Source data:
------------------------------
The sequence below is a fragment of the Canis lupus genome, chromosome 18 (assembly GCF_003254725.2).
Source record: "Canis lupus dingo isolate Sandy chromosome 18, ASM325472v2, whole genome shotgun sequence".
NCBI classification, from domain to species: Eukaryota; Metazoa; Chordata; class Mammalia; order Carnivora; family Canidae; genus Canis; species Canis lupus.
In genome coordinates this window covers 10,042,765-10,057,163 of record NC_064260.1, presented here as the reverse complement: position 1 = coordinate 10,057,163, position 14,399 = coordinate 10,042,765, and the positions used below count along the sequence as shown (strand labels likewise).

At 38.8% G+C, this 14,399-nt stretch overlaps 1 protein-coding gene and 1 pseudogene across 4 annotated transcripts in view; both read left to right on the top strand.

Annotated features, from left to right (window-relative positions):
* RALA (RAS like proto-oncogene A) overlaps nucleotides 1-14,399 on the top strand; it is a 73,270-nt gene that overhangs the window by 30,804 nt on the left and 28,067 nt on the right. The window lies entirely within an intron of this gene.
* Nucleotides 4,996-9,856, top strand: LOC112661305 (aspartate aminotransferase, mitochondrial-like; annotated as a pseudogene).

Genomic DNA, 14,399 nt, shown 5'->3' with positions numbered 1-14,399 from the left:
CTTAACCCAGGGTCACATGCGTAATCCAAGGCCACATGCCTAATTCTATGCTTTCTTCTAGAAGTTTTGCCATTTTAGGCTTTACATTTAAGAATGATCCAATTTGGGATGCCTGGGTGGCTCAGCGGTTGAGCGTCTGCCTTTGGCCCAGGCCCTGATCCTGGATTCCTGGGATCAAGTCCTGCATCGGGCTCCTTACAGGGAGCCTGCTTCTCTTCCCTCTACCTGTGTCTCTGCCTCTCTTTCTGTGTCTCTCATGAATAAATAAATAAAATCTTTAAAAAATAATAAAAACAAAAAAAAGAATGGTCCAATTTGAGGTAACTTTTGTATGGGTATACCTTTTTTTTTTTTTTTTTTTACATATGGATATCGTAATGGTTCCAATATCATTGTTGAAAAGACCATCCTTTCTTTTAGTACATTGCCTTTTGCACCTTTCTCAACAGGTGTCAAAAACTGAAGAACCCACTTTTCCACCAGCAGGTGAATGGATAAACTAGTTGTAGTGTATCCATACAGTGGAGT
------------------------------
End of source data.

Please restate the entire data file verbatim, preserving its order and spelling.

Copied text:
The sequence below is a fragment of the Canis lupus genome, chromosome 18 (assembly GCF_003254725.2).
Source record: "Canis lupus dingo isolate Sandy chromosome 18, ASM325472v2, whole genome shotgun sequence".
NCBI classification, from domain to species: Eukaryota; Metazoa; Chordata; class Mammalia; order Carnivora; family Canidae; genus Canis; species Canis lupus.
In genome coordinates this window covers 10,042,765-10,057,163 of record NC_064260.1, presented here as the reverse complement: position 1 = coordinate 10,057,163, position 14,399 = coordinate 10,042,765, and the positions used below count along the sequence as shown (strand labels likewise).

At 38.8% G+C, this 14,399-nt stretch overlaps 1 protein-coding gene and 1 pseudogene across 4 annotated transcripts in view; both read left to right on the top strand.

Annotated features, from left to right (window-relative positions):
* RALA (RAS like proto-oncogene A) overlaps nucleotides 1-14,399 on the top strand; it is a 73,270-nt gene that overhangs the window by 30,804 nt on the left and 28,067 nt on the right. The window lies entirely within an intron of this gene.
* Nucleotides 4,996-9,856, top strand: LOC112661305 (aspartate aminotransferase, mitochondrial-like; annotated as a pseudogene).

Genomic DNA, 14,399 nt, shown 5'->3' with positions numbered 1-14,399 from the left:
CTTAACCCAGGGTCACATGCGTAATCCAAGGCCACATGCCTAATTCTATGCTTTCTTCTAGAAGTTTTGCCATTTTAGGCTTTACATTTAAGAATGATCCAATTTGGGATGCCTGGGTGGCTCAGCGGTTGAGCGTCTGCCTTTGGCCCAGGCCCTGATCCTGGATTCCTGGGATCAAGTCCTGCATCGGGCTCCTTACAGGGAGCCTGCTTCTCTTCCCTCTACCTGTGTCTCTGCCTCTCTTTCTGTGTCTCTCATGAATAAATAAATAAAATCTTTAAAAAATAATAAAAACAAAAAAAAGAATGGTCCAATTTGAGGTAACTTTTGTATGGGTATACCTTTTTTTTTTTTTTTTTTTACATATGGATATCGTAATGGTTCCAATATCATTGTTGAAAAGACCATCCTTTCTTTTAGTACATTGCCTTTTGCACCTTTCTCAACAGGTGTCAAAAACTGAAGAACCCACTTTTCCACCAGCAGGTGAATGGATAAACTAGTTGTAGTGTATCCATACAGTGGAGT